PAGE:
The results show that teachers have widely varying concerns as was expected, and that most of those concerns were in the Self and Task levels of the model, which in my opinion was not surprising. They were mostly concerned with how the program would impact them personally in terms of the teaching, and how they would ‘manage’ the classroom with the change in technology as well as integrate it. I find this to be spot on with my personal observations about teachers and technology in the classroom. Whether its the concern over how to modify their existing planning to include tech, or personal concerns about not knowing enough about the technology they are implementing, it’s the kind of thing that slows or prevents many changes.

In terms of the use of the CBAM model in this case, it was useful to assess the various things that teachers where struggling with. But as this was an academic research article, I was left wondering if there were any actual actions taken by the administration or support staff to help support these teachers and alleviate some of their concerns. In the discussion, the author mentions implications of the research and that recommendations were made to the administration to support the teachers, but there was no mention of whether or not this happened.  They did mention that follow up studies should be undertaken to ascertain if there was a shift in the concerns that were originally identified.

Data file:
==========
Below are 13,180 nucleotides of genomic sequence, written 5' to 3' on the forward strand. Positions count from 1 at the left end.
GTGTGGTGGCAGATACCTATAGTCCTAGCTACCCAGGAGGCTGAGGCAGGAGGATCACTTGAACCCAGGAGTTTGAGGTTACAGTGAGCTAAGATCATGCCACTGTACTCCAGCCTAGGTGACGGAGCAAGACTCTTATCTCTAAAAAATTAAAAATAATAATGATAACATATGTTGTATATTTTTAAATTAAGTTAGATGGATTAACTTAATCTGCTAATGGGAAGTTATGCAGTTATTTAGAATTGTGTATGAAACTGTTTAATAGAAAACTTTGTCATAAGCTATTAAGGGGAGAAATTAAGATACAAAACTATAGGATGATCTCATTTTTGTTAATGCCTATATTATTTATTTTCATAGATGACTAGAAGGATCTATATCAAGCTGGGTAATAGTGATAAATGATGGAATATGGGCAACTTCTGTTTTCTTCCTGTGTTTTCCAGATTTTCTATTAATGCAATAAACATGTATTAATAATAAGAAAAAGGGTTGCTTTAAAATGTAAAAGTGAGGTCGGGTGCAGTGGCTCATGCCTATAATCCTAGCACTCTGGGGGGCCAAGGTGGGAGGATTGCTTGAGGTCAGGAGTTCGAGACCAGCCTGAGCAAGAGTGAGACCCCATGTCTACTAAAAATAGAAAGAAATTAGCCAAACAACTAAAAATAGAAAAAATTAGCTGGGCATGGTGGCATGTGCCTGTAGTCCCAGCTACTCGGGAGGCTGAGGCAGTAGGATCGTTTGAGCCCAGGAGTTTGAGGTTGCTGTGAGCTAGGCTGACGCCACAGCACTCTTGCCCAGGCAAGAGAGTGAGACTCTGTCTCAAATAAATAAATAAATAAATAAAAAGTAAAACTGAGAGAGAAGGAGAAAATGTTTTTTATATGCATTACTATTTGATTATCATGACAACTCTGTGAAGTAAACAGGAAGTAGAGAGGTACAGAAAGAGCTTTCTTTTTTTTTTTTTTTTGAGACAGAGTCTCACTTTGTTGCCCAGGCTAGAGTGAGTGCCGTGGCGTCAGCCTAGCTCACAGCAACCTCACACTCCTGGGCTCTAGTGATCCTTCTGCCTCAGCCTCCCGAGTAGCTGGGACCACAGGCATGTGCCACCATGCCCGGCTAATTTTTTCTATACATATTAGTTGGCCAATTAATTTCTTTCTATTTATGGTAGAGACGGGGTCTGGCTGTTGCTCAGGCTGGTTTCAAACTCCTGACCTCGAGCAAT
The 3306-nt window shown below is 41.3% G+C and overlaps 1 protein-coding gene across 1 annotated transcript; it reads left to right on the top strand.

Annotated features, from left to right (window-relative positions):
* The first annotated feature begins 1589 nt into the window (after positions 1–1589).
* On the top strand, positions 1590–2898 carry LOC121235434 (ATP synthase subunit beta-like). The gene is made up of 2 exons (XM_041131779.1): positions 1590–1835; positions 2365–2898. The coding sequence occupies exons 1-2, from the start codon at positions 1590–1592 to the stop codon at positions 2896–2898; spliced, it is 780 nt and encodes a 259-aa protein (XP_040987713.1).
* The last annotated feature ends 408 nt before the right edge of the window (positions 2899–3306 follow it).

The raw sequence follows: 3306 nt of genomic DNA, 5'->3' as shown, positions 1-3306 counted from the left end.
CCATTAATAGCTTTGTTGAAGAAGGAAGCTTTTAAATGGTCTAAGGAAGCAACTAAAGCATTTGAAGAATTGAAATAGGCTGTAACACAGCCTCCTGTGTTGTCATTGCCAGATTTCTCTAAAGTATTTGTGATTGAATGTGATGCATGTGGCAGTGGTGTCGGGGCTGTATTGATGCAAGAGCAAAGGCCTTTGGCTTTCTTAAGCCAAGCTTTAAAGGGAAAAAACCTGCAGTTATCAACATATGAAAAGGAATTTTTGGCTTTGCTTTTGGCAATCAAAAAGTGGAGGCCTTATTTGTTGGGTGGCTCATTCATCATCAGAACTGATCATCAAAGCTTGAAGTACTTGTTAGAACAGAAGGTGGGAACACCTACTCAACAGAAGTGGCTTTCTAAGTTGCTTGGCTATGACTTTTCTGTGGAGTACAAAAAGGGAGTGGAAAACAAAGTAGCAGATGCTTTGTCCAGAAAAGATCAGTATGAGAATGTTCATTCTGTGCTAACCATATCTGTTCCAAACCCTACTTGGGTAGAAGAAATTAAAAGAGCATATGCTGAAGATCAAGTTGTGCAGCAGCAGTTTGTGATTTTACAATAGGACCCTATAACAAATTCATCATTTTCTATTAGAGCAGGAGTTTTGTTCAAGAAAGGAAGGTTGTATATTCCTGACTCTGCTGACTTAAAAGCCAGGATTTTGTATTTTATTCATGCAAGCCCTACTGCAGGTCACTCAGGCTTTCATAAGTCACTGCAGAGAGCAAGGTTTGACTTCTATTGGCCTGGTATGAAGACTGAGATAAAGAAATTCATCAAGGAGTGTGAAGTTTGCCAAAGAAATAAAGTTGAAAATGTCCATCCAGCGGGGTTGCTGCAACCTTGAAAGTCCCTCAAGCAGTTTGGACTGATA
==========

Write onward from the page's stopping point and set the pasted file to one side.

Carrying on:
The most fascinating aspect of the paper was in the conclusion where it was stated:

Prior research implies that the use of technology in some way encourages this shift toward more student-centered or constructivist classrooms. In other words, the technology causes the shift. An alternative explanation is that the introduction of a one-to-one computing initiative requires a shift toward student-centered practices.”

Isn’t that interesting? The introduction of an innovation like laptops may actual cause or require a shift in pedagogy to a more student-centered classroom.  Could that be the source of some of the resistance as well?


Donovan, L., Hartley K., and Strudler, N.  (2007). Teacher concerns during initial implementation of a one-to-one laptop initiative at the middle school level. Journal of Research on Technology in Education. 39(3). 263-286